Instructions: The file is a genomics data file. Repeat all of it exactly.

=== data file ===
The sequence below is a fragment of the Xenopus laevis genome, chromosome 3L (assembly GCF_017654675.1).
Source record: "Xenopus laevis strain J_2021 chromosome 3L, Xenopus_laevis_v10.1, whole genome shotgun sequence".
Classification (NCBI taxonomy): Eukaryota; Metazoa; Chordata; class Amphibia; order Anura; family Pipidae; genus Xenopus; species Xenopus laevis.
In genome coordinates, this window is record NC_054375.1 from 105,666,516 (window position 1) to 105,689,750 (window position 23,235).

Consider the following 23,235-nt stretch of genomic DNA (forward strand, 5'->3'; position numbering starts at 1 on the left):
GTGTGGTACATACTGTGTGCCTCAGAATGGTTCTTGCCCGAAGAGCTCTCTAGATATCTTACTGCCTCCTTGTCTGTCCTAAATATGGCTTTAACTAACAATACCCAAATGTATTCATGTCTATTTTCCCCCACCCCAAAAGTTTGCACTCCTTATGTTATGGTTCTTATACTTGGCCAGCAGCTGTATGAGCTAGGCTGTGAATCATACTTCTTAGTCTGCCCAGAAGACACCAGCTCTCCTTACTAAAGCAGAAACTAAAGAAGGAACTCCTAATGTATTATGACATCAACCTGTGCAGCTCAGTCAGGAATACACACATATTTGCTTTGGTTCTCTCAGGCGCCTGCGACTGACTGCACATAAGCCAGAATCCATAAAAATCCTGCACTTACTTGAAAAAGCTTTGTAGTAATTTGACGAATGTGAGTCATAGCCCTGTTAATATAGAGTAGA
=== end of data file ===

The sequence below is a fragment of the Xenopus laevis genome, chromosome 3L (assembly GCF_017654675.1).
Source record: "Xenopus laevis strain J_2021 chromosome 3L, Xenopus_laevis_v10.1, whole genome shotgun sequence".
Classification (NCBI taxonomy): Eukaryota; Metazoa; Chordata; class Amphibia; order Anura; family Pipidae; genus Xenopus; species Xenopus laevis.
In genome coordinates, this window is record NC_054375.1 from 105,666,516 (window position 1) to 105,689,750 (window position 23,235).

Consider the following 23,235-nt stretch of genomic DNA (forward strand, 5'->3'; position numbering starts at 1 on the left):
GTGTGGTACATACTGTGTGCCTCAGAATGGTTCTTGCCCGAAGAGCTCTCTAGATATCTTACTGCCTCCTTGTCTGTCCTAAATATGGCTTTAACTAACAATACCCAAATGTATTCATGTCTATTTTCCCCCACCCCAAAAGTTTGCACTCCTTATGTTATGGTTCTTATACTTGGCCAGCAGCTGTATGAGCTAGGCTGTGAATCATACTTCTTAGTCTGCCCAGAAGACACCAGCTCTCCTTACTAAAGCAGAAACTAAAGAAGGAACTCCTAATGTATTATGACATCAACCTGTGCAGCTCAGTCAGGAATACACACATATTTGCTTTGGTTCTCTCAGGCGCCTGCGACTGACTGCACATAAGCCAGAATCCATAAAAATCCTGCACTTACTTGAAAAAGCTTTGTAGTAATTTGACGAATGTGAGTCATAGCCCTGTTAATATAGAGTAGA